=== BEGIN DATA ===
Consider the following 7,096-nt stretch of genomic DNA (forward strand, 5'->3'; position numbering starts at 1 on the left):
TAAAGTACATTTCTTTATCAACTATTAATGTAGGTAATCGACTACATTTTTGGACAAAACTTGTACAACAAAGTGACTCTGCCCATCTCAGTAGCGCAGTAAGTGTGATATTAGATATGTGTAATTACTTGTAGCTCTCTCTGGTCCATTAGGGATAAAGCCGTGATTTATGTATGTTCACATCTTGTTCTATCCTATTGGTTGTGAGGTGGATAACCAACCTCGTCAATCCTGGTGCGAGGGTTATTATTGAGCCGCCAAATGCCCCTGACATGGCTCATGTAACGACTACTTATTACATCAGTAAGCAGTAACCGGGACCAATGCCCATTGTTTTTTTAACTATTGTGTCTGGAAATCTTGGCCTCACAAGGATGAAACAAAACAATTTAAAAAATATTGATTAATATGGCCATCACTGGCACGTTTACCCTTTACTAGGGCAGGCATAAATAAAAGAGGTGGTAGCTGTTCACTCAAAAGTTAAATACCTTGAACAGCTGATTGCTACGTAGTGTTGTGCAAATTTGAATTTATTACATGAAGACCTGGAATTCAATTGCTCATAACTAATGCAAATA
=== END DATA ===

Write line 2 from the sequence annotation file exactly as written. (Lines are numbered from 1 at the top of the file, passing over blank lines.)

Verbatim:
TAAAGTACATTTCTTTATCAACTATTAATGTAGGTAATCGACTACATTTTTGGACAAAACTTGTACAACAAAGTGACTCTGCCCATCTCAGTAGCGCAGTAAGTGTGATATTAGATATGTGTAATTACTTGTAGCTCTCTCTGGTCCATTAGGGATAAAGCCGTGATTTATGTATGTTCACATCTTGTTCTATCCTATTGGTTGTGAGGTGGATAACCAACCTCGTCAATCCTGGTGCGAGGGTTATTATTGAGCCGCCAAATGCCCCTGACATGGCTCATGTAACGACTACTTATTACATCAGTAAGCAGTAACCGGGACCAATGCCCATTGTTTTTTTAACTATTGTGTCTGGAAATCTTGGCCTCACAAGGATGAAACAAAACAATTTAAAAAATATTGATTAATATGGCCATCACTGGCACGTTTACCCTTTACTAGGGCAGGCATAAATAAAAGAGGTGGTAGCTGTTCACTCAAAAGTTAAATACCTTGAACAGCTGATTGCTACGTAGTGTTGTGCAAATTTGAATTTATTACATGAAGACCTGGAATTCAATTGCTCATAACTAATGCAAATA